Sometimes, living in a splendid historic house is a blessing, sometimes it’s a curse. For those who built it, it might be a crowning achievement of reaching the pinnacle of their goals in life. Others may see it as a renovation challenge, restoring it to its former glory. Historic houses are a window into the past as well as something to be enjoyed by those in the present. But what happens when a home is so beloved, those who pass within its walls refuse to leave?
Today, we’re looking at the Stone Lion Inn in Oklahoma, and the residents that never left.
The home that would become the Stone Lion Inn was built as a private residence in 1907 by Mr. F. E. Houghton for his large family. The Houghtons had 12 children, and the home was constructed right next to their former residence, which they had outgrown. One of the family members was little Irene Houghton, who would become one of the most famous names in the family after her untimely passing of whooping cough. It’s alleged that the nurse caring for the 8-year-old administered the incorrect medicine, leading to the young girl’s death.
The family mourned heavily for their lost daughter, remembering her as a bright and playful child before her demise. It wasn’t unusual, then, when the Houghton family sold their home and moved on to other places without painful memories around every corner. It’s also alleged that the haunting activities that occurred after the death of Irene unnerved the family, so in the early 1920s, it was sold and became, aptly, a funeral parlor. Remnants of this time in the building’s life continue with the basement having been converted into a morgue for embalming and funeral preparation.
In 1986, the home was then purchased by Becky Luker, with aspirations to renovate the home and turn it into an opulent bed and breakfast. Almost immediately, however, Luker began to experience paranormal activity at the home, with the implication that the spirits were not pleased with the changes she was making. Tools would go missing, or be found in unlikely places, and the front door refused to stay open, even with an old iron propping it open. Eventually, the iron would be pushed out of the way and the door would slam again.
On one occasion, the loud sounds of someone walking up and down the staircase could be heard in the middle of the night. Out of caution, Luker called the police department, but no living perpetrator could be found in the empty mansion. More strange occurrences would happen, including the closet where Luker’s son kept his toys being ransacked in the night. A visit from the now-adult Houghton children cleared up much of the mystery when they told the story of their younger sister who had passed away in the home. It was said the chest the young boy had stored his toys in was Irene Houghton’s favorite in life.
While little Irene is not the only spirit said to haunt the bed and breakfast, she is certainly the most active. Guests have reported feeling a child pat their face while sleeping, or grab their toes from under the blankets, or most terrifyingly, crawling into bed with them. Some reports say Irene likes to play pranks on the guests, moving their personal belongings while they’re out of the house, or hiding the occasional curling iron or bottle of makeup. The sound of a child giggling and running in the halls is common, so much so that the proprietors had to warn guests of the second floor that they might experience it.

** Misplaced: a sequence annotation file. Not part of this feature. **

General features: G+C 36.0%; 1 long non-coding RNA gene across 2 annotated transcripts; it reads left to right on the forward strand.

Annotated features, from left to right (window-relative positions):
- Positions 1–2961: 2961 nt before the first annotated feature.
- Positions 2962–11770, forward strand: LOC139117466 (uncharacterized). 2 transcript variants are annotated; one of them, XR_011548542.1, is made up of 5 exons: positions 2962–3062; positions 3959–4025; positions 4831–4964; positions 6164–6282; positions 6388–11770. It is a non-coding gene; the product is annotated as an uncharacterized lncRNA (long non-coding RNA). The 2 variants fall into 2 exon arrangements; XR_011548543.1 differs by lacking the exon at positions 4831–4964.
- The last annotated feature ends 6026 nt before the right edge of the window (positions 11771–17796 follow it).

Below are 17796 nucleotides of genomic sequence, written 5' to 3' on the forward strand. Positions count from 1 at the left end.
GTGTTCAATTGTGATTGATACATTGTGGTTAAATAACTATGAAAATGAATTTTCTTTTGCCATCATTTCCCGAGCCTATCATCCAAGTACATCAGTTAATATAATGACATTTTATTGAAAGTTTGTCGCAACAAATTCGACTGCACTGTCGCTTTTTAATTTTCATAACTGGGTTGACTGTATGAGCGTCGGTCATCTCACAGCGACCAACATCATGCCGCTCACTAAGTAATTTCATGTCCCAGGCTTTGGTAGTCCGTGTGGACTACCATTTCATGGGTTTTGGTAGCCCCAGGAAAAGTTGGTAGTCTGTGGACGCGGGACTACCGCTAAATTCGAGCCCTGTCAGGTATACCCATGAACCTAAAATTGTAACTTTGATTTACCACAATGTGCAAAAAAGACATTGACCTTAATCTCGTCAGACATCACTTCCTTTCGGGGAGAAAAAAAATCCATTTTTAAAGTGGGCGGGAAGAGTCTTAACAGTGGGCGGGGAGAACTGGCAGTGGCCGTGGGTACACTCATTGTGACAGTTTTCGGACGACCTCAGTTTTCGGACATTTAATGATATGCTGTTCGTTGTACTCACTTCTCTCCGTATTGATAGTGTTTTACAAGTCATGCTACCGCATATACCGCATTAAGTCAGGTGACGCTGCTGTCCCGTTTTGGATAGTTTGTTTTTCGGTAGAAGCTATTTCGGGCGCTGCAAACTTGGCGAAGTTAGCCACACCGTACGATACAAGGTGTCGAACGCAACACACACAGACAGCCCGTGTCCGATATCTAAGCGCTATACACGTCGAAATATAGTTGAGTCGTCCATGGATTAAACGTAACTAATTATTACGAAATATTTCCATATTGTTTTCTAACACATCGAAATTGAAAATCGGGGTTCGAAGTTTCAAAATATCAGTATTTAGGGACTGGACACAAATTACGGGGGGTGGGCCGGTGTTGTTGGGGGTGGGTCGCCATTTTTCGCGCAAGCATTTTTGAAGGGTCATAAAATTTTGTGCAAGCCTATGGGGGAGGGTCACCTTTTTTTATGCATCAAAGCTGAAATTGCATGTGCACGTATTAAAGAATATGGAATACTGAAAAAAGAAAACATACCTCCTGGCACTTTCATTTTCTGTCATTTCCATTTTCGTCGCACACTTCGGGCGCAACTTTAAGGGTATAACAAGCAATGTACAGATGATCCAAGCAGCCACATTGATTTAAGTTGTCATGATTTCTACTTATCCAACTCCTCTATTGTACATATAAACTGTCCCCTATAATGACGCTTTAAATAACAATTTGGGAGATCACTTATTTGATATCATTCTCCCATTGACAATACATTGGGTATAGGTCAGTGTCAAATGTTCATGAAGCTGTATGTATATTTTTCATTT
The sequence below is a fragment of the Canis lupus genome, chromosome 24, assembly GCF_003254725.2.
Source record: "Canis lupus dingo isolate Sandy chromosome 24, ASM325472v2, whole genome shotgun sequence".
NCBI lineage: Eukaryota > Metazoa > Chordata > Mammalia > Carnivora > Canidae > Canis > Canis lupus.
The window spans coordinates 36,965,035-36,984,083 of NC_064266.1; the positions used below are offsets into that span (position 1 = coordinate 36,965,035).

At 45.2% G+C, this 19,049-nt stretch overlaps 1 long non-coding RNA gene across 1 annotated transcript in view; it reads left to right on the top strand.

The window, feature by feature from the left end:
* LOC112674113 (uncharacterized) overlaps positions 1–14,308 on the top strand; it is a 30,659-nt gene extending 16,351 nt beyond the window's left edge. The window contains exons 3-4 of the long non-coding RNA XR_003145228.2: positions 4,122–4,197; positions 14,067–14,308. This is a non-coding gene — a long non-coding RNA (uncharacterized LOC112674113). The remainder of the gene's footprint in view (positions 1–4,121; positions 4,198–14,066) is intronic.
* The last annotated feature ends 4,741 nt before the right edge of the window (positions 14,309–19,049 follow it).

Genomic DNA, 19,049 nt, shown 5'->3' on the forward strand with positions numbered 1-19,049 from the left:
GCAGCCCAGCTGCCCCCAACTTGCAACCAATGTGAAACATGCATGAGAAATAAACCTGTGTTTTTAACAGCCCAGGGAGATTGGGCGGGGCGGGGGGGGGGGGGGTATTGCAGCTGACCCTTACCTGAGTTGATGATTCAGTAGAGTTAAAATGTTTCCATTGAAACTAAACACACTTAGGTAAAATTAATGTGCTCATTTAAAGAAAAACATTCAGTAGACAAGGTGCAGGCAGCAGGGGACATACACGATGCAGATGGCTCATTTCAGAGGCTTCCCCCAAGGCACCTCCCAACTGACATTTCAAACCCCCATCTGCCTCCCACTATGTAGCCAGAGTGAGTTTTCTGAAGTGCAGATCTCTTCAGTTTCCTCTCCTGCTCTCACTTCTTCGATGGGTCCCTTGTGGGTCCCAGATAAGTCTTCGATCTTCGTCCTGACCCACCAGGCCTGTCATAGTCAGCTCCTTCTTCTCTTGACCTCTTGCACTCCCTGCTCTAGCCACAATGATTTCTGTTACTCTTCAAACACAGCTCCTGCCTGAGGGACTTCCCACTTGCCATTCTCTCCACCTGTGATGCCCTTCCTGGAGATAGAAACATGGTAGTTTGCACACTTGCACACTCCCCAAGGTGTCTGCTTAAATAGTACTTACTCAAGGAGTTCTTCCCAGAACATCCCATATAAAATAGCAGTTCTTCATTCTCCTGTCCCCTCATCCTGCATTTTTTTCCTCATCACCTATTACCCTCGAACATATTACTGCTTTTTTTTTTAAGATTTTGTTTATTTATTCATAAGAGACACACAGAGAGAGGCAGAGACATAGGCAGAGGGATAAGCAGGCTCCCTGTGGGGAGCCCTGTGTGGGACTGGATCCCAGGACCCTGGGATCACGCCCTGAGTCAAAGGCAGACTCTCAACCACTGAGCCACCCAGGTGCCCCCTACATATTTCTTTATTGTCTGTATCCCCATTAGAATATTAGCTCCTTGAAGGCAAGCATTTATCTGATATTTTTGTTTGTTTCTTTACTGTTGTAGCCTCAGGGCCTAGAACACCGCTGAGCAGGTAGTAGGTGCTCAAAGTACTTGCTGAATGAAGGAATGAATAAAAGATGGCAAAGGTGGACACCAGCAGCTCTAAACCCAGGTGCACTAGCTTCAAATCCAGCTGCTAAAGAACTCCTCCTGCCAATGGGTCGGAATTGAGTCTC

Most iconically, a wooden toy ball has also been seen rolling across the floors, pushed by an unseen hand. Irene is the most active and playful spirit, but some say a darker presence is downstairs in the former morgue from the building’s time as a funeral home. Still another report says that little Irene has a playmate in the afterlife of another young girl, Augusta, though her origins are less well known. The fact that hundreds of deceased passed through the doors during its use as a funeral home seems to solve the question of where the other spirits originated from.
The Stone Lion Inn has been renovated and is open for guests, with six different suites to enjoy the gorgeous turn of the century architecture, as well as the opulent decor inside the home. Built for a family with 12 children, there are little quirks all over the home, including the aforementioned toy closet. You can stay a night in the haunted B&B for a reasonable price, and get a little slice of history and the paranormal included, free of charge.
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Born in Death Valley and raised on the prairie, Deborah is a Wyoming-based paranormal researcher and a senior at the University of Wyoming, studying Communication. Her interests lie in folklore, history, rhetorical analysis and research. With an obvious love for ghost stories, frequently those interests combine with her work on Ghostlandia.